User journey’s in your product

Every user that signs up for your product or has been using it for a while can be categorized into the following.

  • Signed up users
  • Activated users
  • Engaged users
  • Retained users
  • Paying users
  • Delighted users

A product is said to be successful when it has a high number of delighted users. These users not only use your product on a regular basis, but they feel a sense of great satisfaction when they do so.

Further, these delighted users help you reduce your Customer Acquisition Cost, as they become informal ambassadors of your product and tell their friends and immediate social circle to try your product out.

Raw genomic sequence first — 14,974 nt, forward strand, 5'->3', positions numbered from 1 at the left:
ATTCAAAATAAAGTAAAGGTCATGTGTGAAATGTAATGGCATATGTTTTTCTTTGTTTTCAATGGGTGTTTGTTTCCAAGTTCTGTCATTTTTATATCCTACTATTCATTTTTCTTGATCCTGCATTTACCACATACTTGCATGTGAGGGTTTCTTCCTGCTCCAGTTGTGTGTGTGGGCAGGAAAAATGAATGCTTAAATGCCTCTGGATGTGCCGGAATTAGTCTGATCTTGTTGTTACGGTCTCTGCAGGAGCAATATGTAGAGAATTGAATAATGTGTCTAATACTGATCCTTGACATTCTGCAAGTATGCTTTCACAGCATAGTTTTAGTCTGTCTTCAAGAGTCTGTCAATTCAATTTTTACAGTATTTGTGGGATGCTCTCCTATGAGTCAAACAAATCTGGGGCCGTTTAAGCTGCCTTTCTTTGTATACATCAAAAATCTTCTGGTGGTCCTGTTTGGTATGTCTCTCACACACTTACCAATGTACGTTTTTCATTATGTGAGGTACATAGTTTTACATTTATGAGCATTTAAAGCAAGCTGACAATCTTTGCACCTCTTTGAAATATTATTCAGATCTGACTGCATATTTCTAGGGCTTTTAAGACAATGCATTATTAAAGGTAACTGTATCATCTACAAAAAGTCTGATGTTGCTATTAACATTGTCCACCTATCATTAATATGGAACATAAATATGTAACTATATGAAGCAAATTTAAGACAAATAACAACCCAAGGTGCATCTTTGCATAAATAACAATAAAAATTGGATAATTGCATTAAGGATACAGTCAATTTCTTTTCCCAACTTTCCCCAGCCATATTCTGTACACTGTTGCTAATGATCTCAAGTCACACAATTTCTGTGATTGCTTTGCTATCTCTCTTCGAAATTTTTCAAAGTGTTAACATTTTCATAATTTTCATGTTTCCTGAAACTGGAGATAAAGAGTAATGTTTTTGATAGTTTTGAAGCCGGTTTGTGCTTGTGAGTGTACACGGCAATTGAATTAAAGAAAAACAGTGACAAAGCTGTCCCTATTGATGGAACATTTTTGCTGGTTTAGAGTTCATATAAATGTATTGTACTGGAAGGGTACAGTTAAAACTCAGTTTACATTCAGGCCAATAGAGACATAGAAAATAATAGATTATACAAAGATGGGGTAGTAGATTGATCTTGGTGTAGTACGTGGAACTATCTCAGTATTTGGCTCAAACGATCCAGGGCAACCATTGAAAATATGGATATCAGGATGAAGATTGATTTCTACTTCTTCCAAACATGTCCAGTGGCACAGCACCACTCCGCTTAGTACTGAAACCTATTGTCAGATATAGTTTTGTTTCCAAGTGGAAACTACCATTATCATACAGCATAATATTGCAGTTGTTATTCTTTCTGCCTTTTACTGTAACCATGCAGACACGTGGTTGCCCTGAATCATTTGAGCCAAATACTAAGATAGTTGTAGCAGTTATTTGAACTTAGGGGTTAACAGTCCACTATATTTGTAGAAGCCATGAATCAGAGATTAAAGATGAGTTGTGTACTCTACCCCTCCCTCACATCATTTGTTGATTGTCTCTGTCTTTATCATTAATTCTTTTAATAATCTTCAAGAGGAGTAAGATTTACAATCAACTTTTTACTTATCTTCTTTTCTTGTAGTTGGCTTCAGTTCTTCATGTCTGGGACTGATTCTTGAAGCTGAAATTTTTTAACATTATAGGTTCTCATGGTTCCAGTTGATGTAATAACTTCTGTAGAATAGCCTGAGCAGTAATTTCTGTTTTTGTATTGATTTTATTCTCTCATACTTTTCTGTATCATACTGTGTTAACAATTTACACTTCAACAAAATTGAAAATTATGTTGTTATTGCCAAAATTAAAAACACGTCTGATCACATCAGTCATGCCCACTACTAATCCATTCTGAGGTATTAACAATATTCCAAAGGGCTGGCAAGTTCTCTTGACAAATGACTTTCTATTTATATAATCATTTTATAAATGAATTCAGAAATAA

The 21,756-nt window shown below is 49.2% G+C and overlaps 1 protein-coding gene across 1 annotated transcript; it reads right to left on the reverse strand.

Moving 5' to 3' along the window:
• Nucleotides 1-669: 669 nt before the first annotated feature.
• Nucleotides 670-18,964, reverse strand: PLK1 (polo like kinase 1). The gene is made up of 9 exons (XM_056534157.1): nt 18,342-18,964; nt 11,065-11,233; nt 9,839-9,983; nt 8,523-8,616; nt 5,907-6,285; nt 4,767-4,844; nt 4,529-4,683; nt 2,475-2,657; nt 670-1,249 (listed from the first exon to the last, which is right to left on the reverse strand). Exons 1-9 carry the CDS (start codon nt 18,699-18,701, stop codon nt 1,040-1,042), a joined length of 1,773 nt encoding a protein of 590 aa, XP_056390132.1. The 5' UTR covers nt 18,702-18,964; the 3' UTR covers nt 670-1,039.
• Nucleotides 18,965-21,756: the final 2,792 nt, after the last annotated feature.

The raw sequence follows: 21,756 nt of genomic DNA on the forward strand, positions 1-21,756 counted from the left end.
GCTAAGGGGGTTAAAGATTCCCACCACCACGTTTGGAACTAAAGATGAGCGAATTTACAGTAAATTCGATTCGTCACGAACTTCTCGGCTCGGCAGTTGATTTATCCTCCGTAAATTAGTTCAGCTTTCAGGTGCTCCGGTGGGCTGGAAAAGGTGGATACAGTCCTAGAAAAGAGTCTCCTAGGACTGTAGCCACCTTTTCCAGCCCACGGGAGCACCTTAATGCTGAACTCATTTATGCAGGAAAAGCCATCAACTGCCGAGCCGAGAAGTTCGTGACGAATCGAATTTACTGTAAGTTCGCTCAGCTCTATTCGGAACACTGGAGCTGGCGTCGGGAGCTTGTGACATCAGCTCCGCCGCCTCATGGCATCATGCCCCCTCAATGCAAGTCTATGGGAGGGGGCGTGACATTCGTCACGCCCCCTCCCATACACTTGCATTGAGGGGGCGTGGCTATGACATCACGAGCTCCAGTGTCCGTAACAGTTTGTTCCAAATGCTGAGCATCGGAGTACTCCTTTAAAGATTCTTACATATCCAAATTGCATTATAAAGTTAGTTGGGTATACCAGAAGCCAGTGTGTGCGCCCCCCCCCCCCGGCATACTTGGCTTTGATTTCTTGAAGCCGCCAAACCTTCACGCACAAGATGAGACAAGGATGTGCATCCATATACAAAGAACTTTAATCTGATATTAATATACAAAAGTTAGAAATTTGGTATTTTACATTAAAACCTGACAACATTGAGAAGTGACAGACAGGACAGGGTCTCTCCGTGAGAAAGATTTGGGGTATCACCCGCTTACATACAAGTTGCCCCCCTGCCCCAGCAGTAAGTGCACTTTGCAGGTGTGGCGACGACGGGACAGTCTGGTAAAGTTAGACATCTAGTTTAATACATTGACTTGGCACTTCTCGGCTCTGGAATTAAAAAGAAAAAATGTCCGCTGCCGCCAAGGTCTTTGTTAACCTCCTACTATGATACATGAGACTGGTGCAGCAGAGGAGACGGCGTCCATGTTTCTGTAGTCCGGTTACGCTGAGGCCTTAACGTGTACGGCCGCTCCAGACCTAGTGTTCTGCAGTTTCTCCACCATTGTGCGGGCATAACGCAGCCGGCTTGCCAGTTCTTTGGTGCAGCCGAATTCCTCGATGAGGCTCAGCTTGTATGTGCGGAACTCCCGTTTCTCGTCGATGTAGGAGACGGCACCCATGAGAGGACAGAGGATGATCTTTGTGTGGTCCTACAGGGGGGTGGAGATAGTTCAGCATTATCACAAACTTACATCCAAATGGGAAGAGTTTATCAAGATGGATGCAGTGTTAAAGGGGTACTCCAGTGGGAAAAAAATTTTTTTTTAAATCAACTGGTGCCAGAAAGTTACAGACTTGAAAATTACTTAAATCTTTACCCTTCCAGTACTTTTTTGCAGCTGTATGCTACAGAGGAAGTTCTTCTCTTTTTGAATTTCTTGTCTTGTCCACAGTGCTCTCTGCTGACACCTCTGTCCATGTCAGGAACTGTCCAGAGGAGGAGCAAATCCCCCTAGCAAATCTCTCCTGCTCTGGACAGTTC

The goal of any product improvement should be to increase the amount of delighted users. 

How do you do that?

Following the Product Improvement Strategies would already put you in the right path. 

But, you can make the process of product improvement easier by visualizing the user journey of your product.

To do so, you would need to track how users navigate within the product, which features they use, how long they stay, and when they leave.

  • Where did they learn about the product?
  • How long did it take them to decide to sign up?
  • Do they open the app often?
  • Where do they go first within your product?
  • How long do they stay?
  • Are there any glitches, or gaps in the product that force them to exit the app?

These are just basic questions, and you would have to brainstorm and come up with specific questions for your product.

After you do that, it is all obvious.

For every question, you would find that there is something that you can improve.

Prioritize the simplest product improvements first as they would bring you results fast.